Massive Stars – The Life of a Star of about 10 Solar Masses
Massive stars have a mass 3x times that of the Sun. Some are 50x that of the Sun

Stage 1 – Massive stars evolve in a similar way to a small star until it reaches its main sequence stage (see small stars, stages 1-4). The stars shine steadily until the hydrogen has fused to form helium ( it takes billions of years in a small star, but only millions in a massive star).

Stage 2 – The massive star then becomes a Red Supergiant and starts of with a helium core surrounded by a shell of cooling, expanding gas.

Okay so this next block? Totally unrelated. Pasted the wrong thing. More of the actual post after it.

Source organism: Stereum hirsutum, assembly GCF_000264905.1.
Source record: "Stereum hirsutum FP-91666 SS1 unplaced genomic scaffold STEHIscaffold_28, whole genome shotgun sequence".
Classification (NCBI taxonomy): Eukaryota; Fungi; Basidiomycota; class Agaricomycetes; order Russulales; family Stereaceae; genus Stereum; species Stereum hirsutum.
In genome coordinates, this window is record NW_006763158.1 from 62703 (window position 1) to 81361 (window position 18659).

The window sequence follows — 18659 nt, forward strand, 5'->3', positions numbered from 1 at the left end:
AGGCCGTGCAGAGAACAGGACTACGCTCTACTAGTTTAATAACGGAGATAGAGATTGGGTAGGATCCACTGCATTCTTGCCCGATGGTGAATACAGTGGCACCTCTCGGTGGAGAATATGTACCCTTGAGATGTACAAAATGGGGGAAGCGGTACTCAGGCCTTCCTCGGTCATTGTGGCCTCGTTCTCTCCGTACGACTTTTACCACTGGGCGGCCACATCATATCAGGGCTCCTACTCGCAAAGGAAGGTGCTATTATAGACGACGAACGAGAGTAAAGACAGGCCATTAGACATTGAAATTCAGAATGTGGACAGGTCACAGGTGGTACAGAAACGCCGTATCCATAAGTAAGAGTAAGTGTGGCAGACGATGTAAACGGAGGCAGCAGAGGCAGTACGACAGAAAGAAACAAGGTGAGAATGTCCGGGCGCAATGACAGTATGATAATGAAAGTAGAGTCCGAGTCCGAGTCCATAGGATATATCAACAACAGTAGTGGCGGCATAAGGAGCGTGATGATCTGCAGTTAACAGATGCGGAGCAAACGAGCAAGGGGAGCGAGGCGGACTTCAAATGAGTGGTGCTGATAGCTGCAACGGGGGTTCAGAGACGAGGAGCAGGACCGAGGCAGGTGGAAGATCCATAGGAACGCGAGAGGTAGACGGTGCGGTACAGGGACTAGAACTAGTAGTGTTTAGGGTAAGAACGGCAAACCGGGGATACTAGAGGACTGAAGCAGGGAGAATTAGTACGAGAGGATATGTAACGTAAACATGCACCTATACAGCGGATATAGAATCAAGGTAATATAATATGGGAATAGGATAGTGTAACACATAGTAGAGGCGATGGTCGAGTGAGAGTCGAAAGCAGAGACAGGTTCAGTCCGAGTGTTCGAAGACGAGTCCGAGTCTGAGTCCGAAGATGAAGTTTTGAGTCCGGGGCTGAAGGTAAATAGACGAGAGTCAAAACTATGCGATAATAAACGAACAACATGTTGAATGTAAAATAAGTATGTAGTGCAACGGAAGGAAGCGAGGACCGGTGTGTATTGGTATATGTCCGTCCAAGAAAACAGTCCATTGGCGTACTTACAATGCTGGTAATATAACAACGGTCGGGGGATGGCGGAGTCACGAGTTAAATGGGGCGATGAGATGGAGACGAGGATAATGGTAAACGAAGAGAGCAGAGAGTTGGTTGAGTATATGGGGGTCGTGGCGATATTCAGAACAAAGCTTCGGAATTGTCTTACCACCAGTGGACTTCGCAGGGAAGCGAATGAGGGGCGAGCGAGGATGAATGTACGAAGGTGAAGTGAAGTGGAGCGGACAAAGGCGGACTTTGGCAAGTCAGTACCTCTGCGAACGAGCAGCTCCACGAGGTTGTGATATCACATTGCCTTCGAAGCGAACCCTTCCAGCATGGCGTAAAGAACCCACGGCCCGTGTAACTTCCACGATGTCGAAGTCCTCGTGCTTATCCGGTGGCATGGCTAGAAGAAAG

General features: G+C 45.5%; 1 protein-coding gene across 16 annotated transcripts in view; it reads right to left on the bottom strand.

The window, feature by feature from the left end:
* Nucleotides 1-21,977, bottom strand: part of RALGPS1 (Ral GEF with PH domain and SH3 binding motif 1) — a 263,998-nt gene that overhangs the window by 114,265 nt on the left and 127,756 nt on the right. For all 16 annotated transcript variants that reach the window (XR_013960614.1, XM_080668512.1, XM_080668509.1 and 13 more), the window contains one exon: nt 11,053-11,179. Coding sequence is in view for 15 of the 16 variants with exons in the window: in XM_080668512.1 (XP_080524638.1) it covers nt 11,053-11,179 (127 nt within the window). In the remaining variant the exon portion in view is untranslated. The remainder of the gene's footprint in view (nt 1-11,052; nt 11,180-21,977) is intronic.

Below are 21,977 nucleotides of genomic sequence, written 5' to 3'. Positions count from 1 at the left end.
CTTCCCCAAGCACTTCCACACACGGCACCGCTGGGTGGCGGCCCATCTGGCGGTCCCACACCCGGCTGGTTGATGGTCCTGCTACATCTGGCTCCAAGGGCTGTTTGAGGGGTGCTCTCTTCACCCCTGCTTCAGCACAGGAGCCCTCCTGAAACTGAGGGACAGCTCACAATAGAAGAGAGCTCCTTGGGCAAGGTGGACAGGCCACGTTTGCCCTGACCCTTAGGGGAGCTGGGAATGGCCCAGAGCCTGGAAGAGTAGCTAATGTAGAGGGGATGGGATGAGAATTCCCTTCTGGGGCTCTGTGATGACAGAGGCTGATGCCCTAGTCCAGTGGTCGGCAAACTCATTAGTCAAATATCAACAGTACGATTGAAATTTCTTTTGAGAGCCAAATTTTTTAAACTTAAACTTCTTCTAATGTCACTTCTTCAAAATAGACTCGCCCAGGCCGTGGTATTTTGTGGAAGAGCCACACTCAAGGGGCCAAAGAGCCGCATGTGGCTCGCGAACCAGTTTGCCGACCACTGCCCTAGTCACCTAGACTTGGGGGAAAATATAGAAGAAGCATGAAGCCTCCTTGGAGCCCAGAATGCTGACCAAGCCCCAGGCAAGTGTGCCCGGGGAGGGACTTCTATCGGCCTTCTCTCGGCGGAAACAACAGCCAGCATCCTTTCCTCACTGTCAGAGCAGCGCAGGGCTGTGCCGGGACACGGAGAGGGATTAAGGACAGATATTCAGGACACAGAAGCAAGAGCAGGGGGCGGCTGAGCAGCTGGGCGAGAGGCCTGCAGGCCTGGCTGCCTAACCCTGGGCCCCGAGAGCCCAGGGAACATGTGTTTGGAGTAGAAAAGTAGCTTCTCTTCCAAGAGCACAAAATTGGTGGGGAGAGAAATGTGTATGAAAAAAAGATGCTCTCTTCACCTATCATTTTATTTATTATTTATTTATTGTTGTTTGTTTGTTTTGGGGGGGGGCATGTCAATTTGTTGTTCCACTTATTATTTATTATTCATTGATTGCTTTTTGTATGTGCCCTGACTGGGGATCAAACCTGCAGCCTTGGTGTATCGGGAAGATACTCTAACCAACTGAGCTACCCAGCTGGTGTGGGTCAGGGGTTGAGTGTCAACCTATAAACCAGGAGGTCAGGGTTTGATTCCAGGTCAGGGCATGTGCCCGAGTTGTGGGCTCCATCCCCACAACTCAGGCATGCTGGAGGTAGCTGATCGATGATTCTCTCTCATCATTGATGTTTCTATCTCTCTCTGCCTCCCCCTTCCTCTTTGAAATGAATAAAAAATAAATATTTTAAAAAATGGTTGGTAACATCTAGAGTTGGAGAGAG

The massive star is much bigger in its expanding stage.
(A Red Supergiant, below)
Stage 3 – In the next million years a series of nuclear reactions occur forming different elements in shells around the iron core.

Stage 4 – The core collapses in less than a second, causing an explosion called a Supernova, in which a shock wave blows off the outer layers of the star. (The actual supernova shines brighter than the entire galaxy for a short time).

The set of images below shows the star going into as
the tag called Supernova and contracting to become a neutron star

age 5 – Sometimes the core survives the explosion. If the surviving core is between 1.5 – 3 solar masses it contracts to become a tiny, very dense Neutron Star. If the core is much greater than 3 solar masses, the core contracts to become a Black Hole.

If you want to find out more about Messier objects then there is a good link to start you off.

Click here for Messier index

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